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Conlangers, the newest king of language professionals

As kids, everyone has their dreams and aspirations, and more often than not, they are a bit on the fantastic side. But I don’t think many of us have ever said, “I would like to become a professional ‘conlanger’”; a person who invents languages professionally. This is such a niche profession that people aren’t even aware that it exists! Because how can one “invent” a language? Languages have always just ‘existed’ and have been evolving since time immemorial, right? Well, conlangers and ardent fans of the recent television phenomenon, The Game of Thrones, would beg to differ.

Tell me more!

The most commercial aspect of a conlanger’s job is to create constructed languages for works of fiction. With so many works of fiction needing their own languages and with the fans of these works becoming increasingly demanding about the accuracy and consistency of the fictional universe, constructing languages is fast becoming one of the more important jobs in the entertainment business. For example, in the mythos of the Lord of the Rings, J.R.R. Tolkien created more than 9 different languages and kept on honing them till the time of his death. In more contemporary media, TV shows like the Game of Thrones have languages like the Dothraki and High Valyrian, and the film Avatar had the alien language called Na’avi.

Cool, so how does a conlanger do it?

Naturally, the process of creating a conlang is very complex, but in a nutshell, the creator needs to either base his language on one or several existing languages and scripts, or to conjure up phonetic sounds, then words, then sentences and to create scripts which should go with the feel of the language. For example, a language which is musical and flows well will feel better with scripts that are artful and flowing. A rough sounding language, however, would work better with a blocky, disjointed script.

Initially, the conlanger may use the Latin script to write it down, and develop a new character set for the conlang later. He goes about this process in two ways: he either starts with a common sentence at random with random sounds, then works his way backwards or “reverse-engineers” the conlang. He then decides which words are the articles, suffixes, prefixes, nouns and so on, as well as how they are to be pronounced (long, short, emphasis or elongation of the sound). Otherwise he may start phonetically, choosing sounds which feel right and using them as building blocks to create words, then sentences, and then decide the grammar.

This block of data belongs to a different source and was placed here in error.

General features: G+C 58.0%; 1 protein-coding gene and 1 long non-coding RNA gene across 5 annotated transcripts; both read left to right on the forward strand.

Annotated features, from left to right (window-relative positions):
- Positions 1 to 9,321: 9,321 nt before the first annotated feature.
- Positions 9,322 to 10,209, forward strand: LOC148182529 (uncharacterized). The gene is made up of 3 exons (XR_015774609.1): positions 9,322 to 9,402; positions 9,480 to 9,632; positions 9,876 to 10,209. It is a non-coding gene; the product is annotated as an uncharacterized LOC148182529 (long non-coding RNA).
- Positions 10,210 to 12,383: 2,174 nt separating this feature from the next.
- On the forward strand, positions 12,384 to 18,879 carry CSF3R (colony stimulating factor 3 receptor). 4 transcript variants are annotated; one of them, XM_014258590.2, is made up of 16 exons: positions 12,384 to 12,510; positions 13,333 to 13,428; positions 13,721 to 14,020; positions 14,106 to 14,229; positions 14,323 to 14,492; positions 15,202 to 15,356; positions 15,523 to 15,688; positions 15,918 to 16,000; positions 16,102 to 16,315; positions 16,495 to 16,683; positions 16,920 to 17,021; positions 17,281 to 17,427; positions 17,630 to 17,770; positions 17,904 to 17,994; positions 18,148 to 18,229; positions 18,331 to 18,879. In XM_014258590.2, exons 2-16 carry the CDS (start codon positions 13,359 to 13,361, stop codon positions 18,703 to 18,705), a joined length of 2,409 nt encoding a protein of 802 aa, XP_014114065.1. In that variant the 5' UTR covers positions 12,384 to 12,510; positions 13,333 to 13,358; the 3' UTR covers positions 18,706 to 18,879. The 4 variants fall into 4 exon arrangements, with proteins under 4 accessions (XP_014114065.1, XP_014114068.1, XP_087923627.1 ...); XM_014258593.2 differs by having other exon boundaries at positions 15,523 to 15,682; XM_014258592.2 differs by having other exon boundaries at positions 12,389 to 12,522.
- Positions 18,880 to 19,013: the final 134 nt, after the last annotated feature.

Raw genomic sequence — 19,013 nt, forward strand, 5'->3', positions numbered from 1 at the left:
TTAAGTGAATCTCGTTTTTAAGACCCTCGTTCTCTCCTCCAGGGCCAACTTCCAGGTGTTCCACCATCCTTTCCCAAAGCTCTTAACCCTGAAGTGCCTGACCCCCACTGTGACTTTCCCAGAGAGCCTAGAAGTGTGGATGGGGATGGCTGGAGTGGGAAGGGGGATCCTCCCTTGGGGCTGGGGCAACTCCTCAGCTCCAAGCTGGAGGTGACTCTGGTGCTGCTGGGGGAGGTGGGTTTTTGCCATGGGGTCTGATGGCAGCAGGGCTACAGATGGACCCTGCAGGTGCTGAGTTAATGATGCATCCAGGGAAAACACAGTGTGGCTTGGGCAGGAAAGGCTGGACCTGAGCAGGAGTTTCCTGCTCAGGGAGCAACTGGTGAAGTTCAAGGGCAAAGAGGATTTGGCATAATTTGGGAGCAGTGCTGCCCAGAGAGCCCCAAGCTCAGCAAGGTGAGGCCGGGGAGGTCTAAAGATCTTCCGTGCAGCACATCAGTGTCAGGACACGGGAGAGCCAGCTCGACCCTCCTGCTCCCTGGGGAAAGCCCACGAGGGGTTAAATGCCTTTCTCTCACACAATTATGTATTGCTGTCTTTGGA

All of this is completely subjective though, and in the end, the objective is to achieve a language which is functional and coherent, and suited to the objective. Professionally, there is no huge requirement for conlangers and people mostly do it as a hobby. But it can certainly be a great hobby or a way to train your mind to think linguistically.

Conlangs outside fiction

The most famous “artificial” language outside the realm of fiction is Esperanto, which is officially classified as a constructed international auxiliary language. Esperanto was created in the later part of the 1870s and the early 1880s by a Polish-Jewish ophthalmologist, L. L. Zamenhof. He hailed from Białystok, which used to be part of the Russian Empire. According to him, he created the language with the objective of reducing the “time and labour we spend in learning foreign tongues” and to promote harmony between people from various nations. Esperanto has started spreading around the world as an easier alternative to English. Some countries like Sweden and China have even included Esperanto in school curricula. So it’s safe to say that L. L. Zamenhof’s dream of a language to end humanity’s barriers is on its way to fruition.

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Sushant Bothe - French-English Translator, BITS Private Limited A curious and headstrong mix of patience and aggression, creativity and discipline, and caution and recklessness, Sushant is a mixed bag of tricks if there ever was one! A myriad of passions govern his life, like football, bikes, languages, technology, psychology and good literature. He’s also a gadget junkie and an amateur marksman. His ‘Kryptonite’ is monotony and getting up early in the mornings! An introvert, he usually minds his own business, till someone gets a fact wrong or makes a grammatical error.